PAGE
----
Death is the final arbiter. If there is a God, I want to be buying rather than selling an antique or collectible when I drop dead. Death is final proof that the collector really meant it when he said, “it is not about the money.”
Resisting the pressures of personal reasons to cease collecting is easier than resisting the pressures created by financial issues. The financial reasons why a collector stops collecting divide into four subcategories: (a) financial necessity; (b) recoup funds; (c) affordability; and (d) unstoppable decline in a collection’s value.
In theory, collecting is driven by discretionary income. In reality, a collector is prepared to do whatever it takes to acquire an object he/she desires. In many cases, “to spend” can be substituted for “to do” in the previous sentence. Collecting is fun as long as the collector has money to spend. Charging a purchase on a credit card or negotiating a layaway presents no problem.
When a collector’s financial resources become tight, collecting is not fun. The collector avoids going to auctions, flea markets, mall, shops and shows. Time spent on the Internet lessens. He has no desire to see things he cannot buy. Even worse, the prospect that the object may wind up in the hands of a rival is cataclysmic. Failure to hunt also decreases the amount of social interaction with other collectors, dealers, and friends.
Divorce (covered in a previous column), loss of job, a decline in the stock market, illness, and family issues are just a few of the causes for loss of purchase funds. Retirement also is an issue, but only for older collectors. It usually does not become a consideration until the collector is in his mid-60s to early-70s.
Although I have no proof other than my own gut feeling, once a collector is forced to cut back or abandon collecting because of financial reverses, he will not resume collecting with the same degree of intensity when his financial situation improves. In fact, he may never return. Once the collector learns to live without, the passionate need to possess diminishes.
When financial reversal occurs, the collector is forced to consider the sale of some or all of his collection as one of the solutions for financial relief. Reaching this conclusion is painful. It hurts even more when the financial reversal occurs during an economic slump, thus increasing and perhaps ensuring the probability that the collection will sell at a loss.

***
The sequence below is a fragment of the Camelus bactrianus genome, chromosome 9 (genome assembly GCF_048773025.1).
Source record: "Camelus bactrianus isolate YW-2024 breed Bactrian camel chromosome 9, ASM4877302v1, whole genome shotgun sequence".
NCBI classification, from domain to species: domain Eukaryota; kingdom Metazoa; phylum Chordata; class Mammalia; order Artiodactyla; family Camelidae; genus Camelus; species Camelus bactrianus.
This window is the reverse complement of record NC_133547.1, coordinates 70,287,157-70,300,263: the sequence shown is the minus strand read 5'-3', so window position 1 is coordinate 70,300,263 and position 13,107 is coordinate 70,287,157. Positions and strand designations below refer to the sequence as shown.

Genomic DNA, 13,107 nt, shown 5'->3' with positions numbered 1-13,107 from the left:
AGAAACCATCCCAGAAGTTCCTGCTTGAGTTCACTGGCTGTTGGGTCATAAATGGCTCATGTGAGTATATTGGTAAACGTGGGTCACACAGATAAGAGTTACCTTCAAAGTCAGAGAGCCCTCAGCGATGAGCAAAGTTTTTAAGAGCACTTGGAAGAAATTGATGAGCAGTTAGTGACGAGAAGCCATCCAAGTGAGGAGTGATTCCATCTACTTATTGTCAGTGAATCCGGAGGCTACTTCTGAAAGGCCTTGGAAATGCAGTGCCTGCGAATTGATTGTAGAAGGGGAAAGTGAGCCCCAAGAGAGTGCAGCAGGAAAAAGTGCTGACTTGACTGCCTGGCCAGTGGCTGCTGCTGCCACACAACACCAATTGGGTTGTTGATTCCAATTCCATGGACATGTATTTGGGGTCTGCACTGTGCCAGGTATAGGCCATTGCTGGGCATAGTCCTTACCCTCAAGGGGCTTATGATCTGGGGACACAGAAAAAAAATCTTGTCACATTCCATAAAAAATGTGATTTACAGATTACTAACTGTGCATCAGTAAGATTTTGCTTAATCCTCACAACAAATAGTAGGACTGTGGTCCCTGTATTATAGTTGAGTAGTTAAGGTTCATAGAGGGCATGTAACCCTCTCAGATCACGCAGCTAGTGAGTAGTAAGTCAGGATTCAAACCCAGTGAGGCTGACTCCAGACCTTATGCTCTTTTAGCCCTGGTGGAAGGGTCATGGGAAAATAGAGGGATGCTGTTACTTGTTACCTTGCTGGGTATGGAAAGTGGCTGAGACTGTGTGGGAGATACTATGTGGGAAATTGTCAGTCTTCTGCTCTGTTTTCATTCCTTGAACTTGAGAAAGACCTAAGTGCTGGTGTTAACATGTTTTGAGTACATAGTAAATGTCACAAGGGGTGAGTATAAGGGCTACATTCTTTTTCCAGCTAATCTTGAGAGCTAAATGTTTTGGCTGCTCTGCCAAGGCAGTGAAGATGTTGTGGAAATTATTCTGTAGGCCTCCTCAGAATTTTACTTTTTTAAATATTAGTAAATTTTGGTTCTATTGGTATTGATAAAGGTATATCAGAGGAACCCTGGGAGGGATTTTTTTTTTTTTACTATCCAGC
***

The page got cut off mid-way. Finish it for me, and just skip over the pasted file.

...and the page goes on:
Further, the collector is aware his collection is not easy to liquidate. A forced sale is a disaster. It takes time to develop and implement a viable sales plan.
When a collector parts with part or all of his collection, he equates it to selling his soul; doing business with the devil. If it has to be done, the sooner it is over the better. Again, the long-term effects are devastating. The chance of the collector returning to collecting is slim.
I will finish my analysis of the financial reasons and explore the availability issues that cause collectors to cease collecting in my next “Rinker on Collectibles” text column.
REQUEST—I would like your help:. In a previous column, I asked my readers to share with me why they stopped collecting. I received more than 40 e-mails, in addition to the comments on the WorthPoint Web site. Thanks to everyone who wrote. If you did not, I would like to hear from you. Send your thoughts to me at email@example.com or Stop Collecting, Rinker on Collectibles, 22 Stillwater Circle, Brookfield, CT 06804).
Rinker Enterprises and Harry L. Rinker are on the Internet. Check out his Web site.
You can listen and participate in Harry’s antiques-and-collectibles radio call-in show “Whatcha Got?” on Sunday mornings between 8 a.m. and 10 a.m. Eastern Time. It streams live on the Genesis Communications Network.
“Sell, Keep Or Toss? How To Downsize A Home, Settle An Estate, And Appraise Personal Property” (House of Collectibles, an imprint of the Random House Information Group), Harry’s latest book, is available at your favorite bookstore and via Harry’s Web site: http://www.harryrinker.com.
Harry L. Rinker welcomes questions from readers about collectibles, those mass-produced items from the 20th century. Selected queries will be answered on this site. Harry cannot provide personal answers. You can e-mail your questions to firstname.lastname@example.org. Only e-mails containing a full name and mailing address will be considered. Please indicate that these are questions for WorthPoint.